BANGLADESH: Mujib: Death of the Founder

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When India's Prime Minister Indira Gandhi decided to dispense with the irksome processes of democracy and arrogate all power to herself in June, she was able to take a few cues from her next-door neighbor. Last January Sheik Mujibur Rahman of Bangladesh, impatient with the plodding progress and growing anarchy of his impoverished country, pushed legislation through Parliament changing the government to a presidential system giving him enlarged powers. The move surprised some and saddened others, since "Mujib" had long impressed observers as a man of reason and moderation as well as great courage.

Last week, accusing Mujib of ineffectual leadership, the armed forces seized the Bangladesh government in a predawn coup. The man the Bengalis called Bangabandhu (father of Bengal), who led the country to independence from Pakistan only four years ago, was killed and replaced by a longtime associate. Although communications with Dacca were cut shortly after the takeover and reports were sketchy, it was clear that the coup was bloody. In addition to Mujib, 55, Prime Minister Mohammed Mansoor Ali and two of Mujib's nephews were also killed. So reportedly were at least 200 other supporters. At week's end the coup's leaders announced that the slain President was buried Saturday in his home village near Dacca with "full honors." There were no other details on how he died.

Islamic Republic. The first signs of trouble came when gunfire was heard near Mujib's house in Dacca. At 5:15 a.m., a Major Dalim announced over Radio Bangladesh that the armed forces had taken over and changed the country's name from the People's Republic of Bangladesh to the Islamic Republic of Bangladesh. The new President, he declared, would be Khandakar Moshtaque Ahmed, 56, who had been Minister of Foreign Trade and Commerce in Mujib's Cabinet. Dalim further announced that martial law, as well as a 24-hour curfew, had been proclaimed throughout the country. "Anybody trying to resist the new revolutionary government or violating any instructions given so far will be dealt with severely," he added. By the time he had finished speaking, tanks were patrolling the streets of Dacca.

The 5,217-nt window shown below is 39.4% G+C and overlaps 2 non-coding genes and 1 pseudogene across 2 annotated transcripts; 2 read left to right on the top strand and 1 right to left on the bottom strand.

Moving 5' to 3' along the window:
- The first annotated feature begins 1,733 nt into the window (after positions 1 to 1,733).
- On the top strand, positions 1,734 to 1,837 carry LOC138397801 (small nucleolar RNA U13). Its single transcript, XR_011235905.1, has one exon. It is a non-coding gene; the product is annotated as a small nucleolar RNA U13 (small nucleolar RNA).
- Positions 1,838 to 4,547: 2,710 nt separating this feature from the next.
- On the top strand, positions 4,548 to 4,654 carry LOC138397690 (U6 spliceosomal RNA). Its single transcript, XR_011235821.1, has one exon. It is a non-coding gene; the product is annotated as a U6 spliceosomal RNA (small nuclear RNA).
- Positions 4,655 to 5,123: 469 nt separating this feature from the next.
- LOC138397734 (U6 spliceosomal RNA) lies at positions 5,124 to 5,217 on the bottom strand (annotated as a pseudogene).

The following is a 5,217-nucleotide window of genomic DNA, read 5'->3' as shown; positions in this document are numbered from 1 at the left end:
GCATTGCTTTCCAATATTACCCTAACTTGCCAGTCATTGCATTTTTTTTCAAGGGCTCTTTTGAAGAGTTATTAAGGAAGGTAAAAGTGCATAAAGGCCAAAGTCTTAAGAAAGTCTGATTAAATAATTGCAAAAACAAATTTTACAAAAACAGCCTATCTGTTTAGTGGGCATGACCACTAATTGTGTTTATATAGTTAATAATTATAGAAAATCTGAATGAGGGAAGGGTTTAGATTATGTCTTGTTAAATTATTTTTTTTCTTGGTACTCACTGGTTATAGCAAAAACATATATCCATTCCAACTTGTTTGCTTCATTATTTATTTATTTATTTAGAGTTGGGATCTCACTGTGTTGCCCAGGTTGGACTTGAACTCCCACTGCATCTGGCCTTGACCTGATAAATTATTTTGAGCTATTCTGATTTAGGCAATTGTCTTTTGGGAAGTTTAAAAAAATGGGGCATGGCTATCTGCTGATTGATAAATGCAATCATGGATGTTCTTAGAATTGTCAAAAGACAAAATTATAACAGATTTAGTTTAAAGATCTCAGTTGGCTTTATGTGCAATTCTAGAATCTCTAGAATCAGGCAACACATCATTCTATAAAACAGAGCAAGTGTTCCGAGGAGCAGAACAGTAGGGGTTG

In a later broadcast, the new President claimed that the takeover had been prompted by "corruption, nepotism and attempts to concentrate power on one head." He charged that Mujib had failed to solve the country's economic problems. But when Khandakar announced a new 16-man civilian ministry, it turned out to be composed entirely of members of Mujib's Cabinet.

Some observers pointed out that while Khandakar had served as Foreign Minister in the government-in-exile during the Pakistani civil war, he may not have been loyal to Mujib. There were allegations after independence that he had participated in U.S.-initiated attempts to prevent the breakaway of Bangladesh. Mujib piqued Khandakar by relieving him of the foreign ministry, appointing Dr. Kamal Hossain, who was in Belgrade when the coup occurred.

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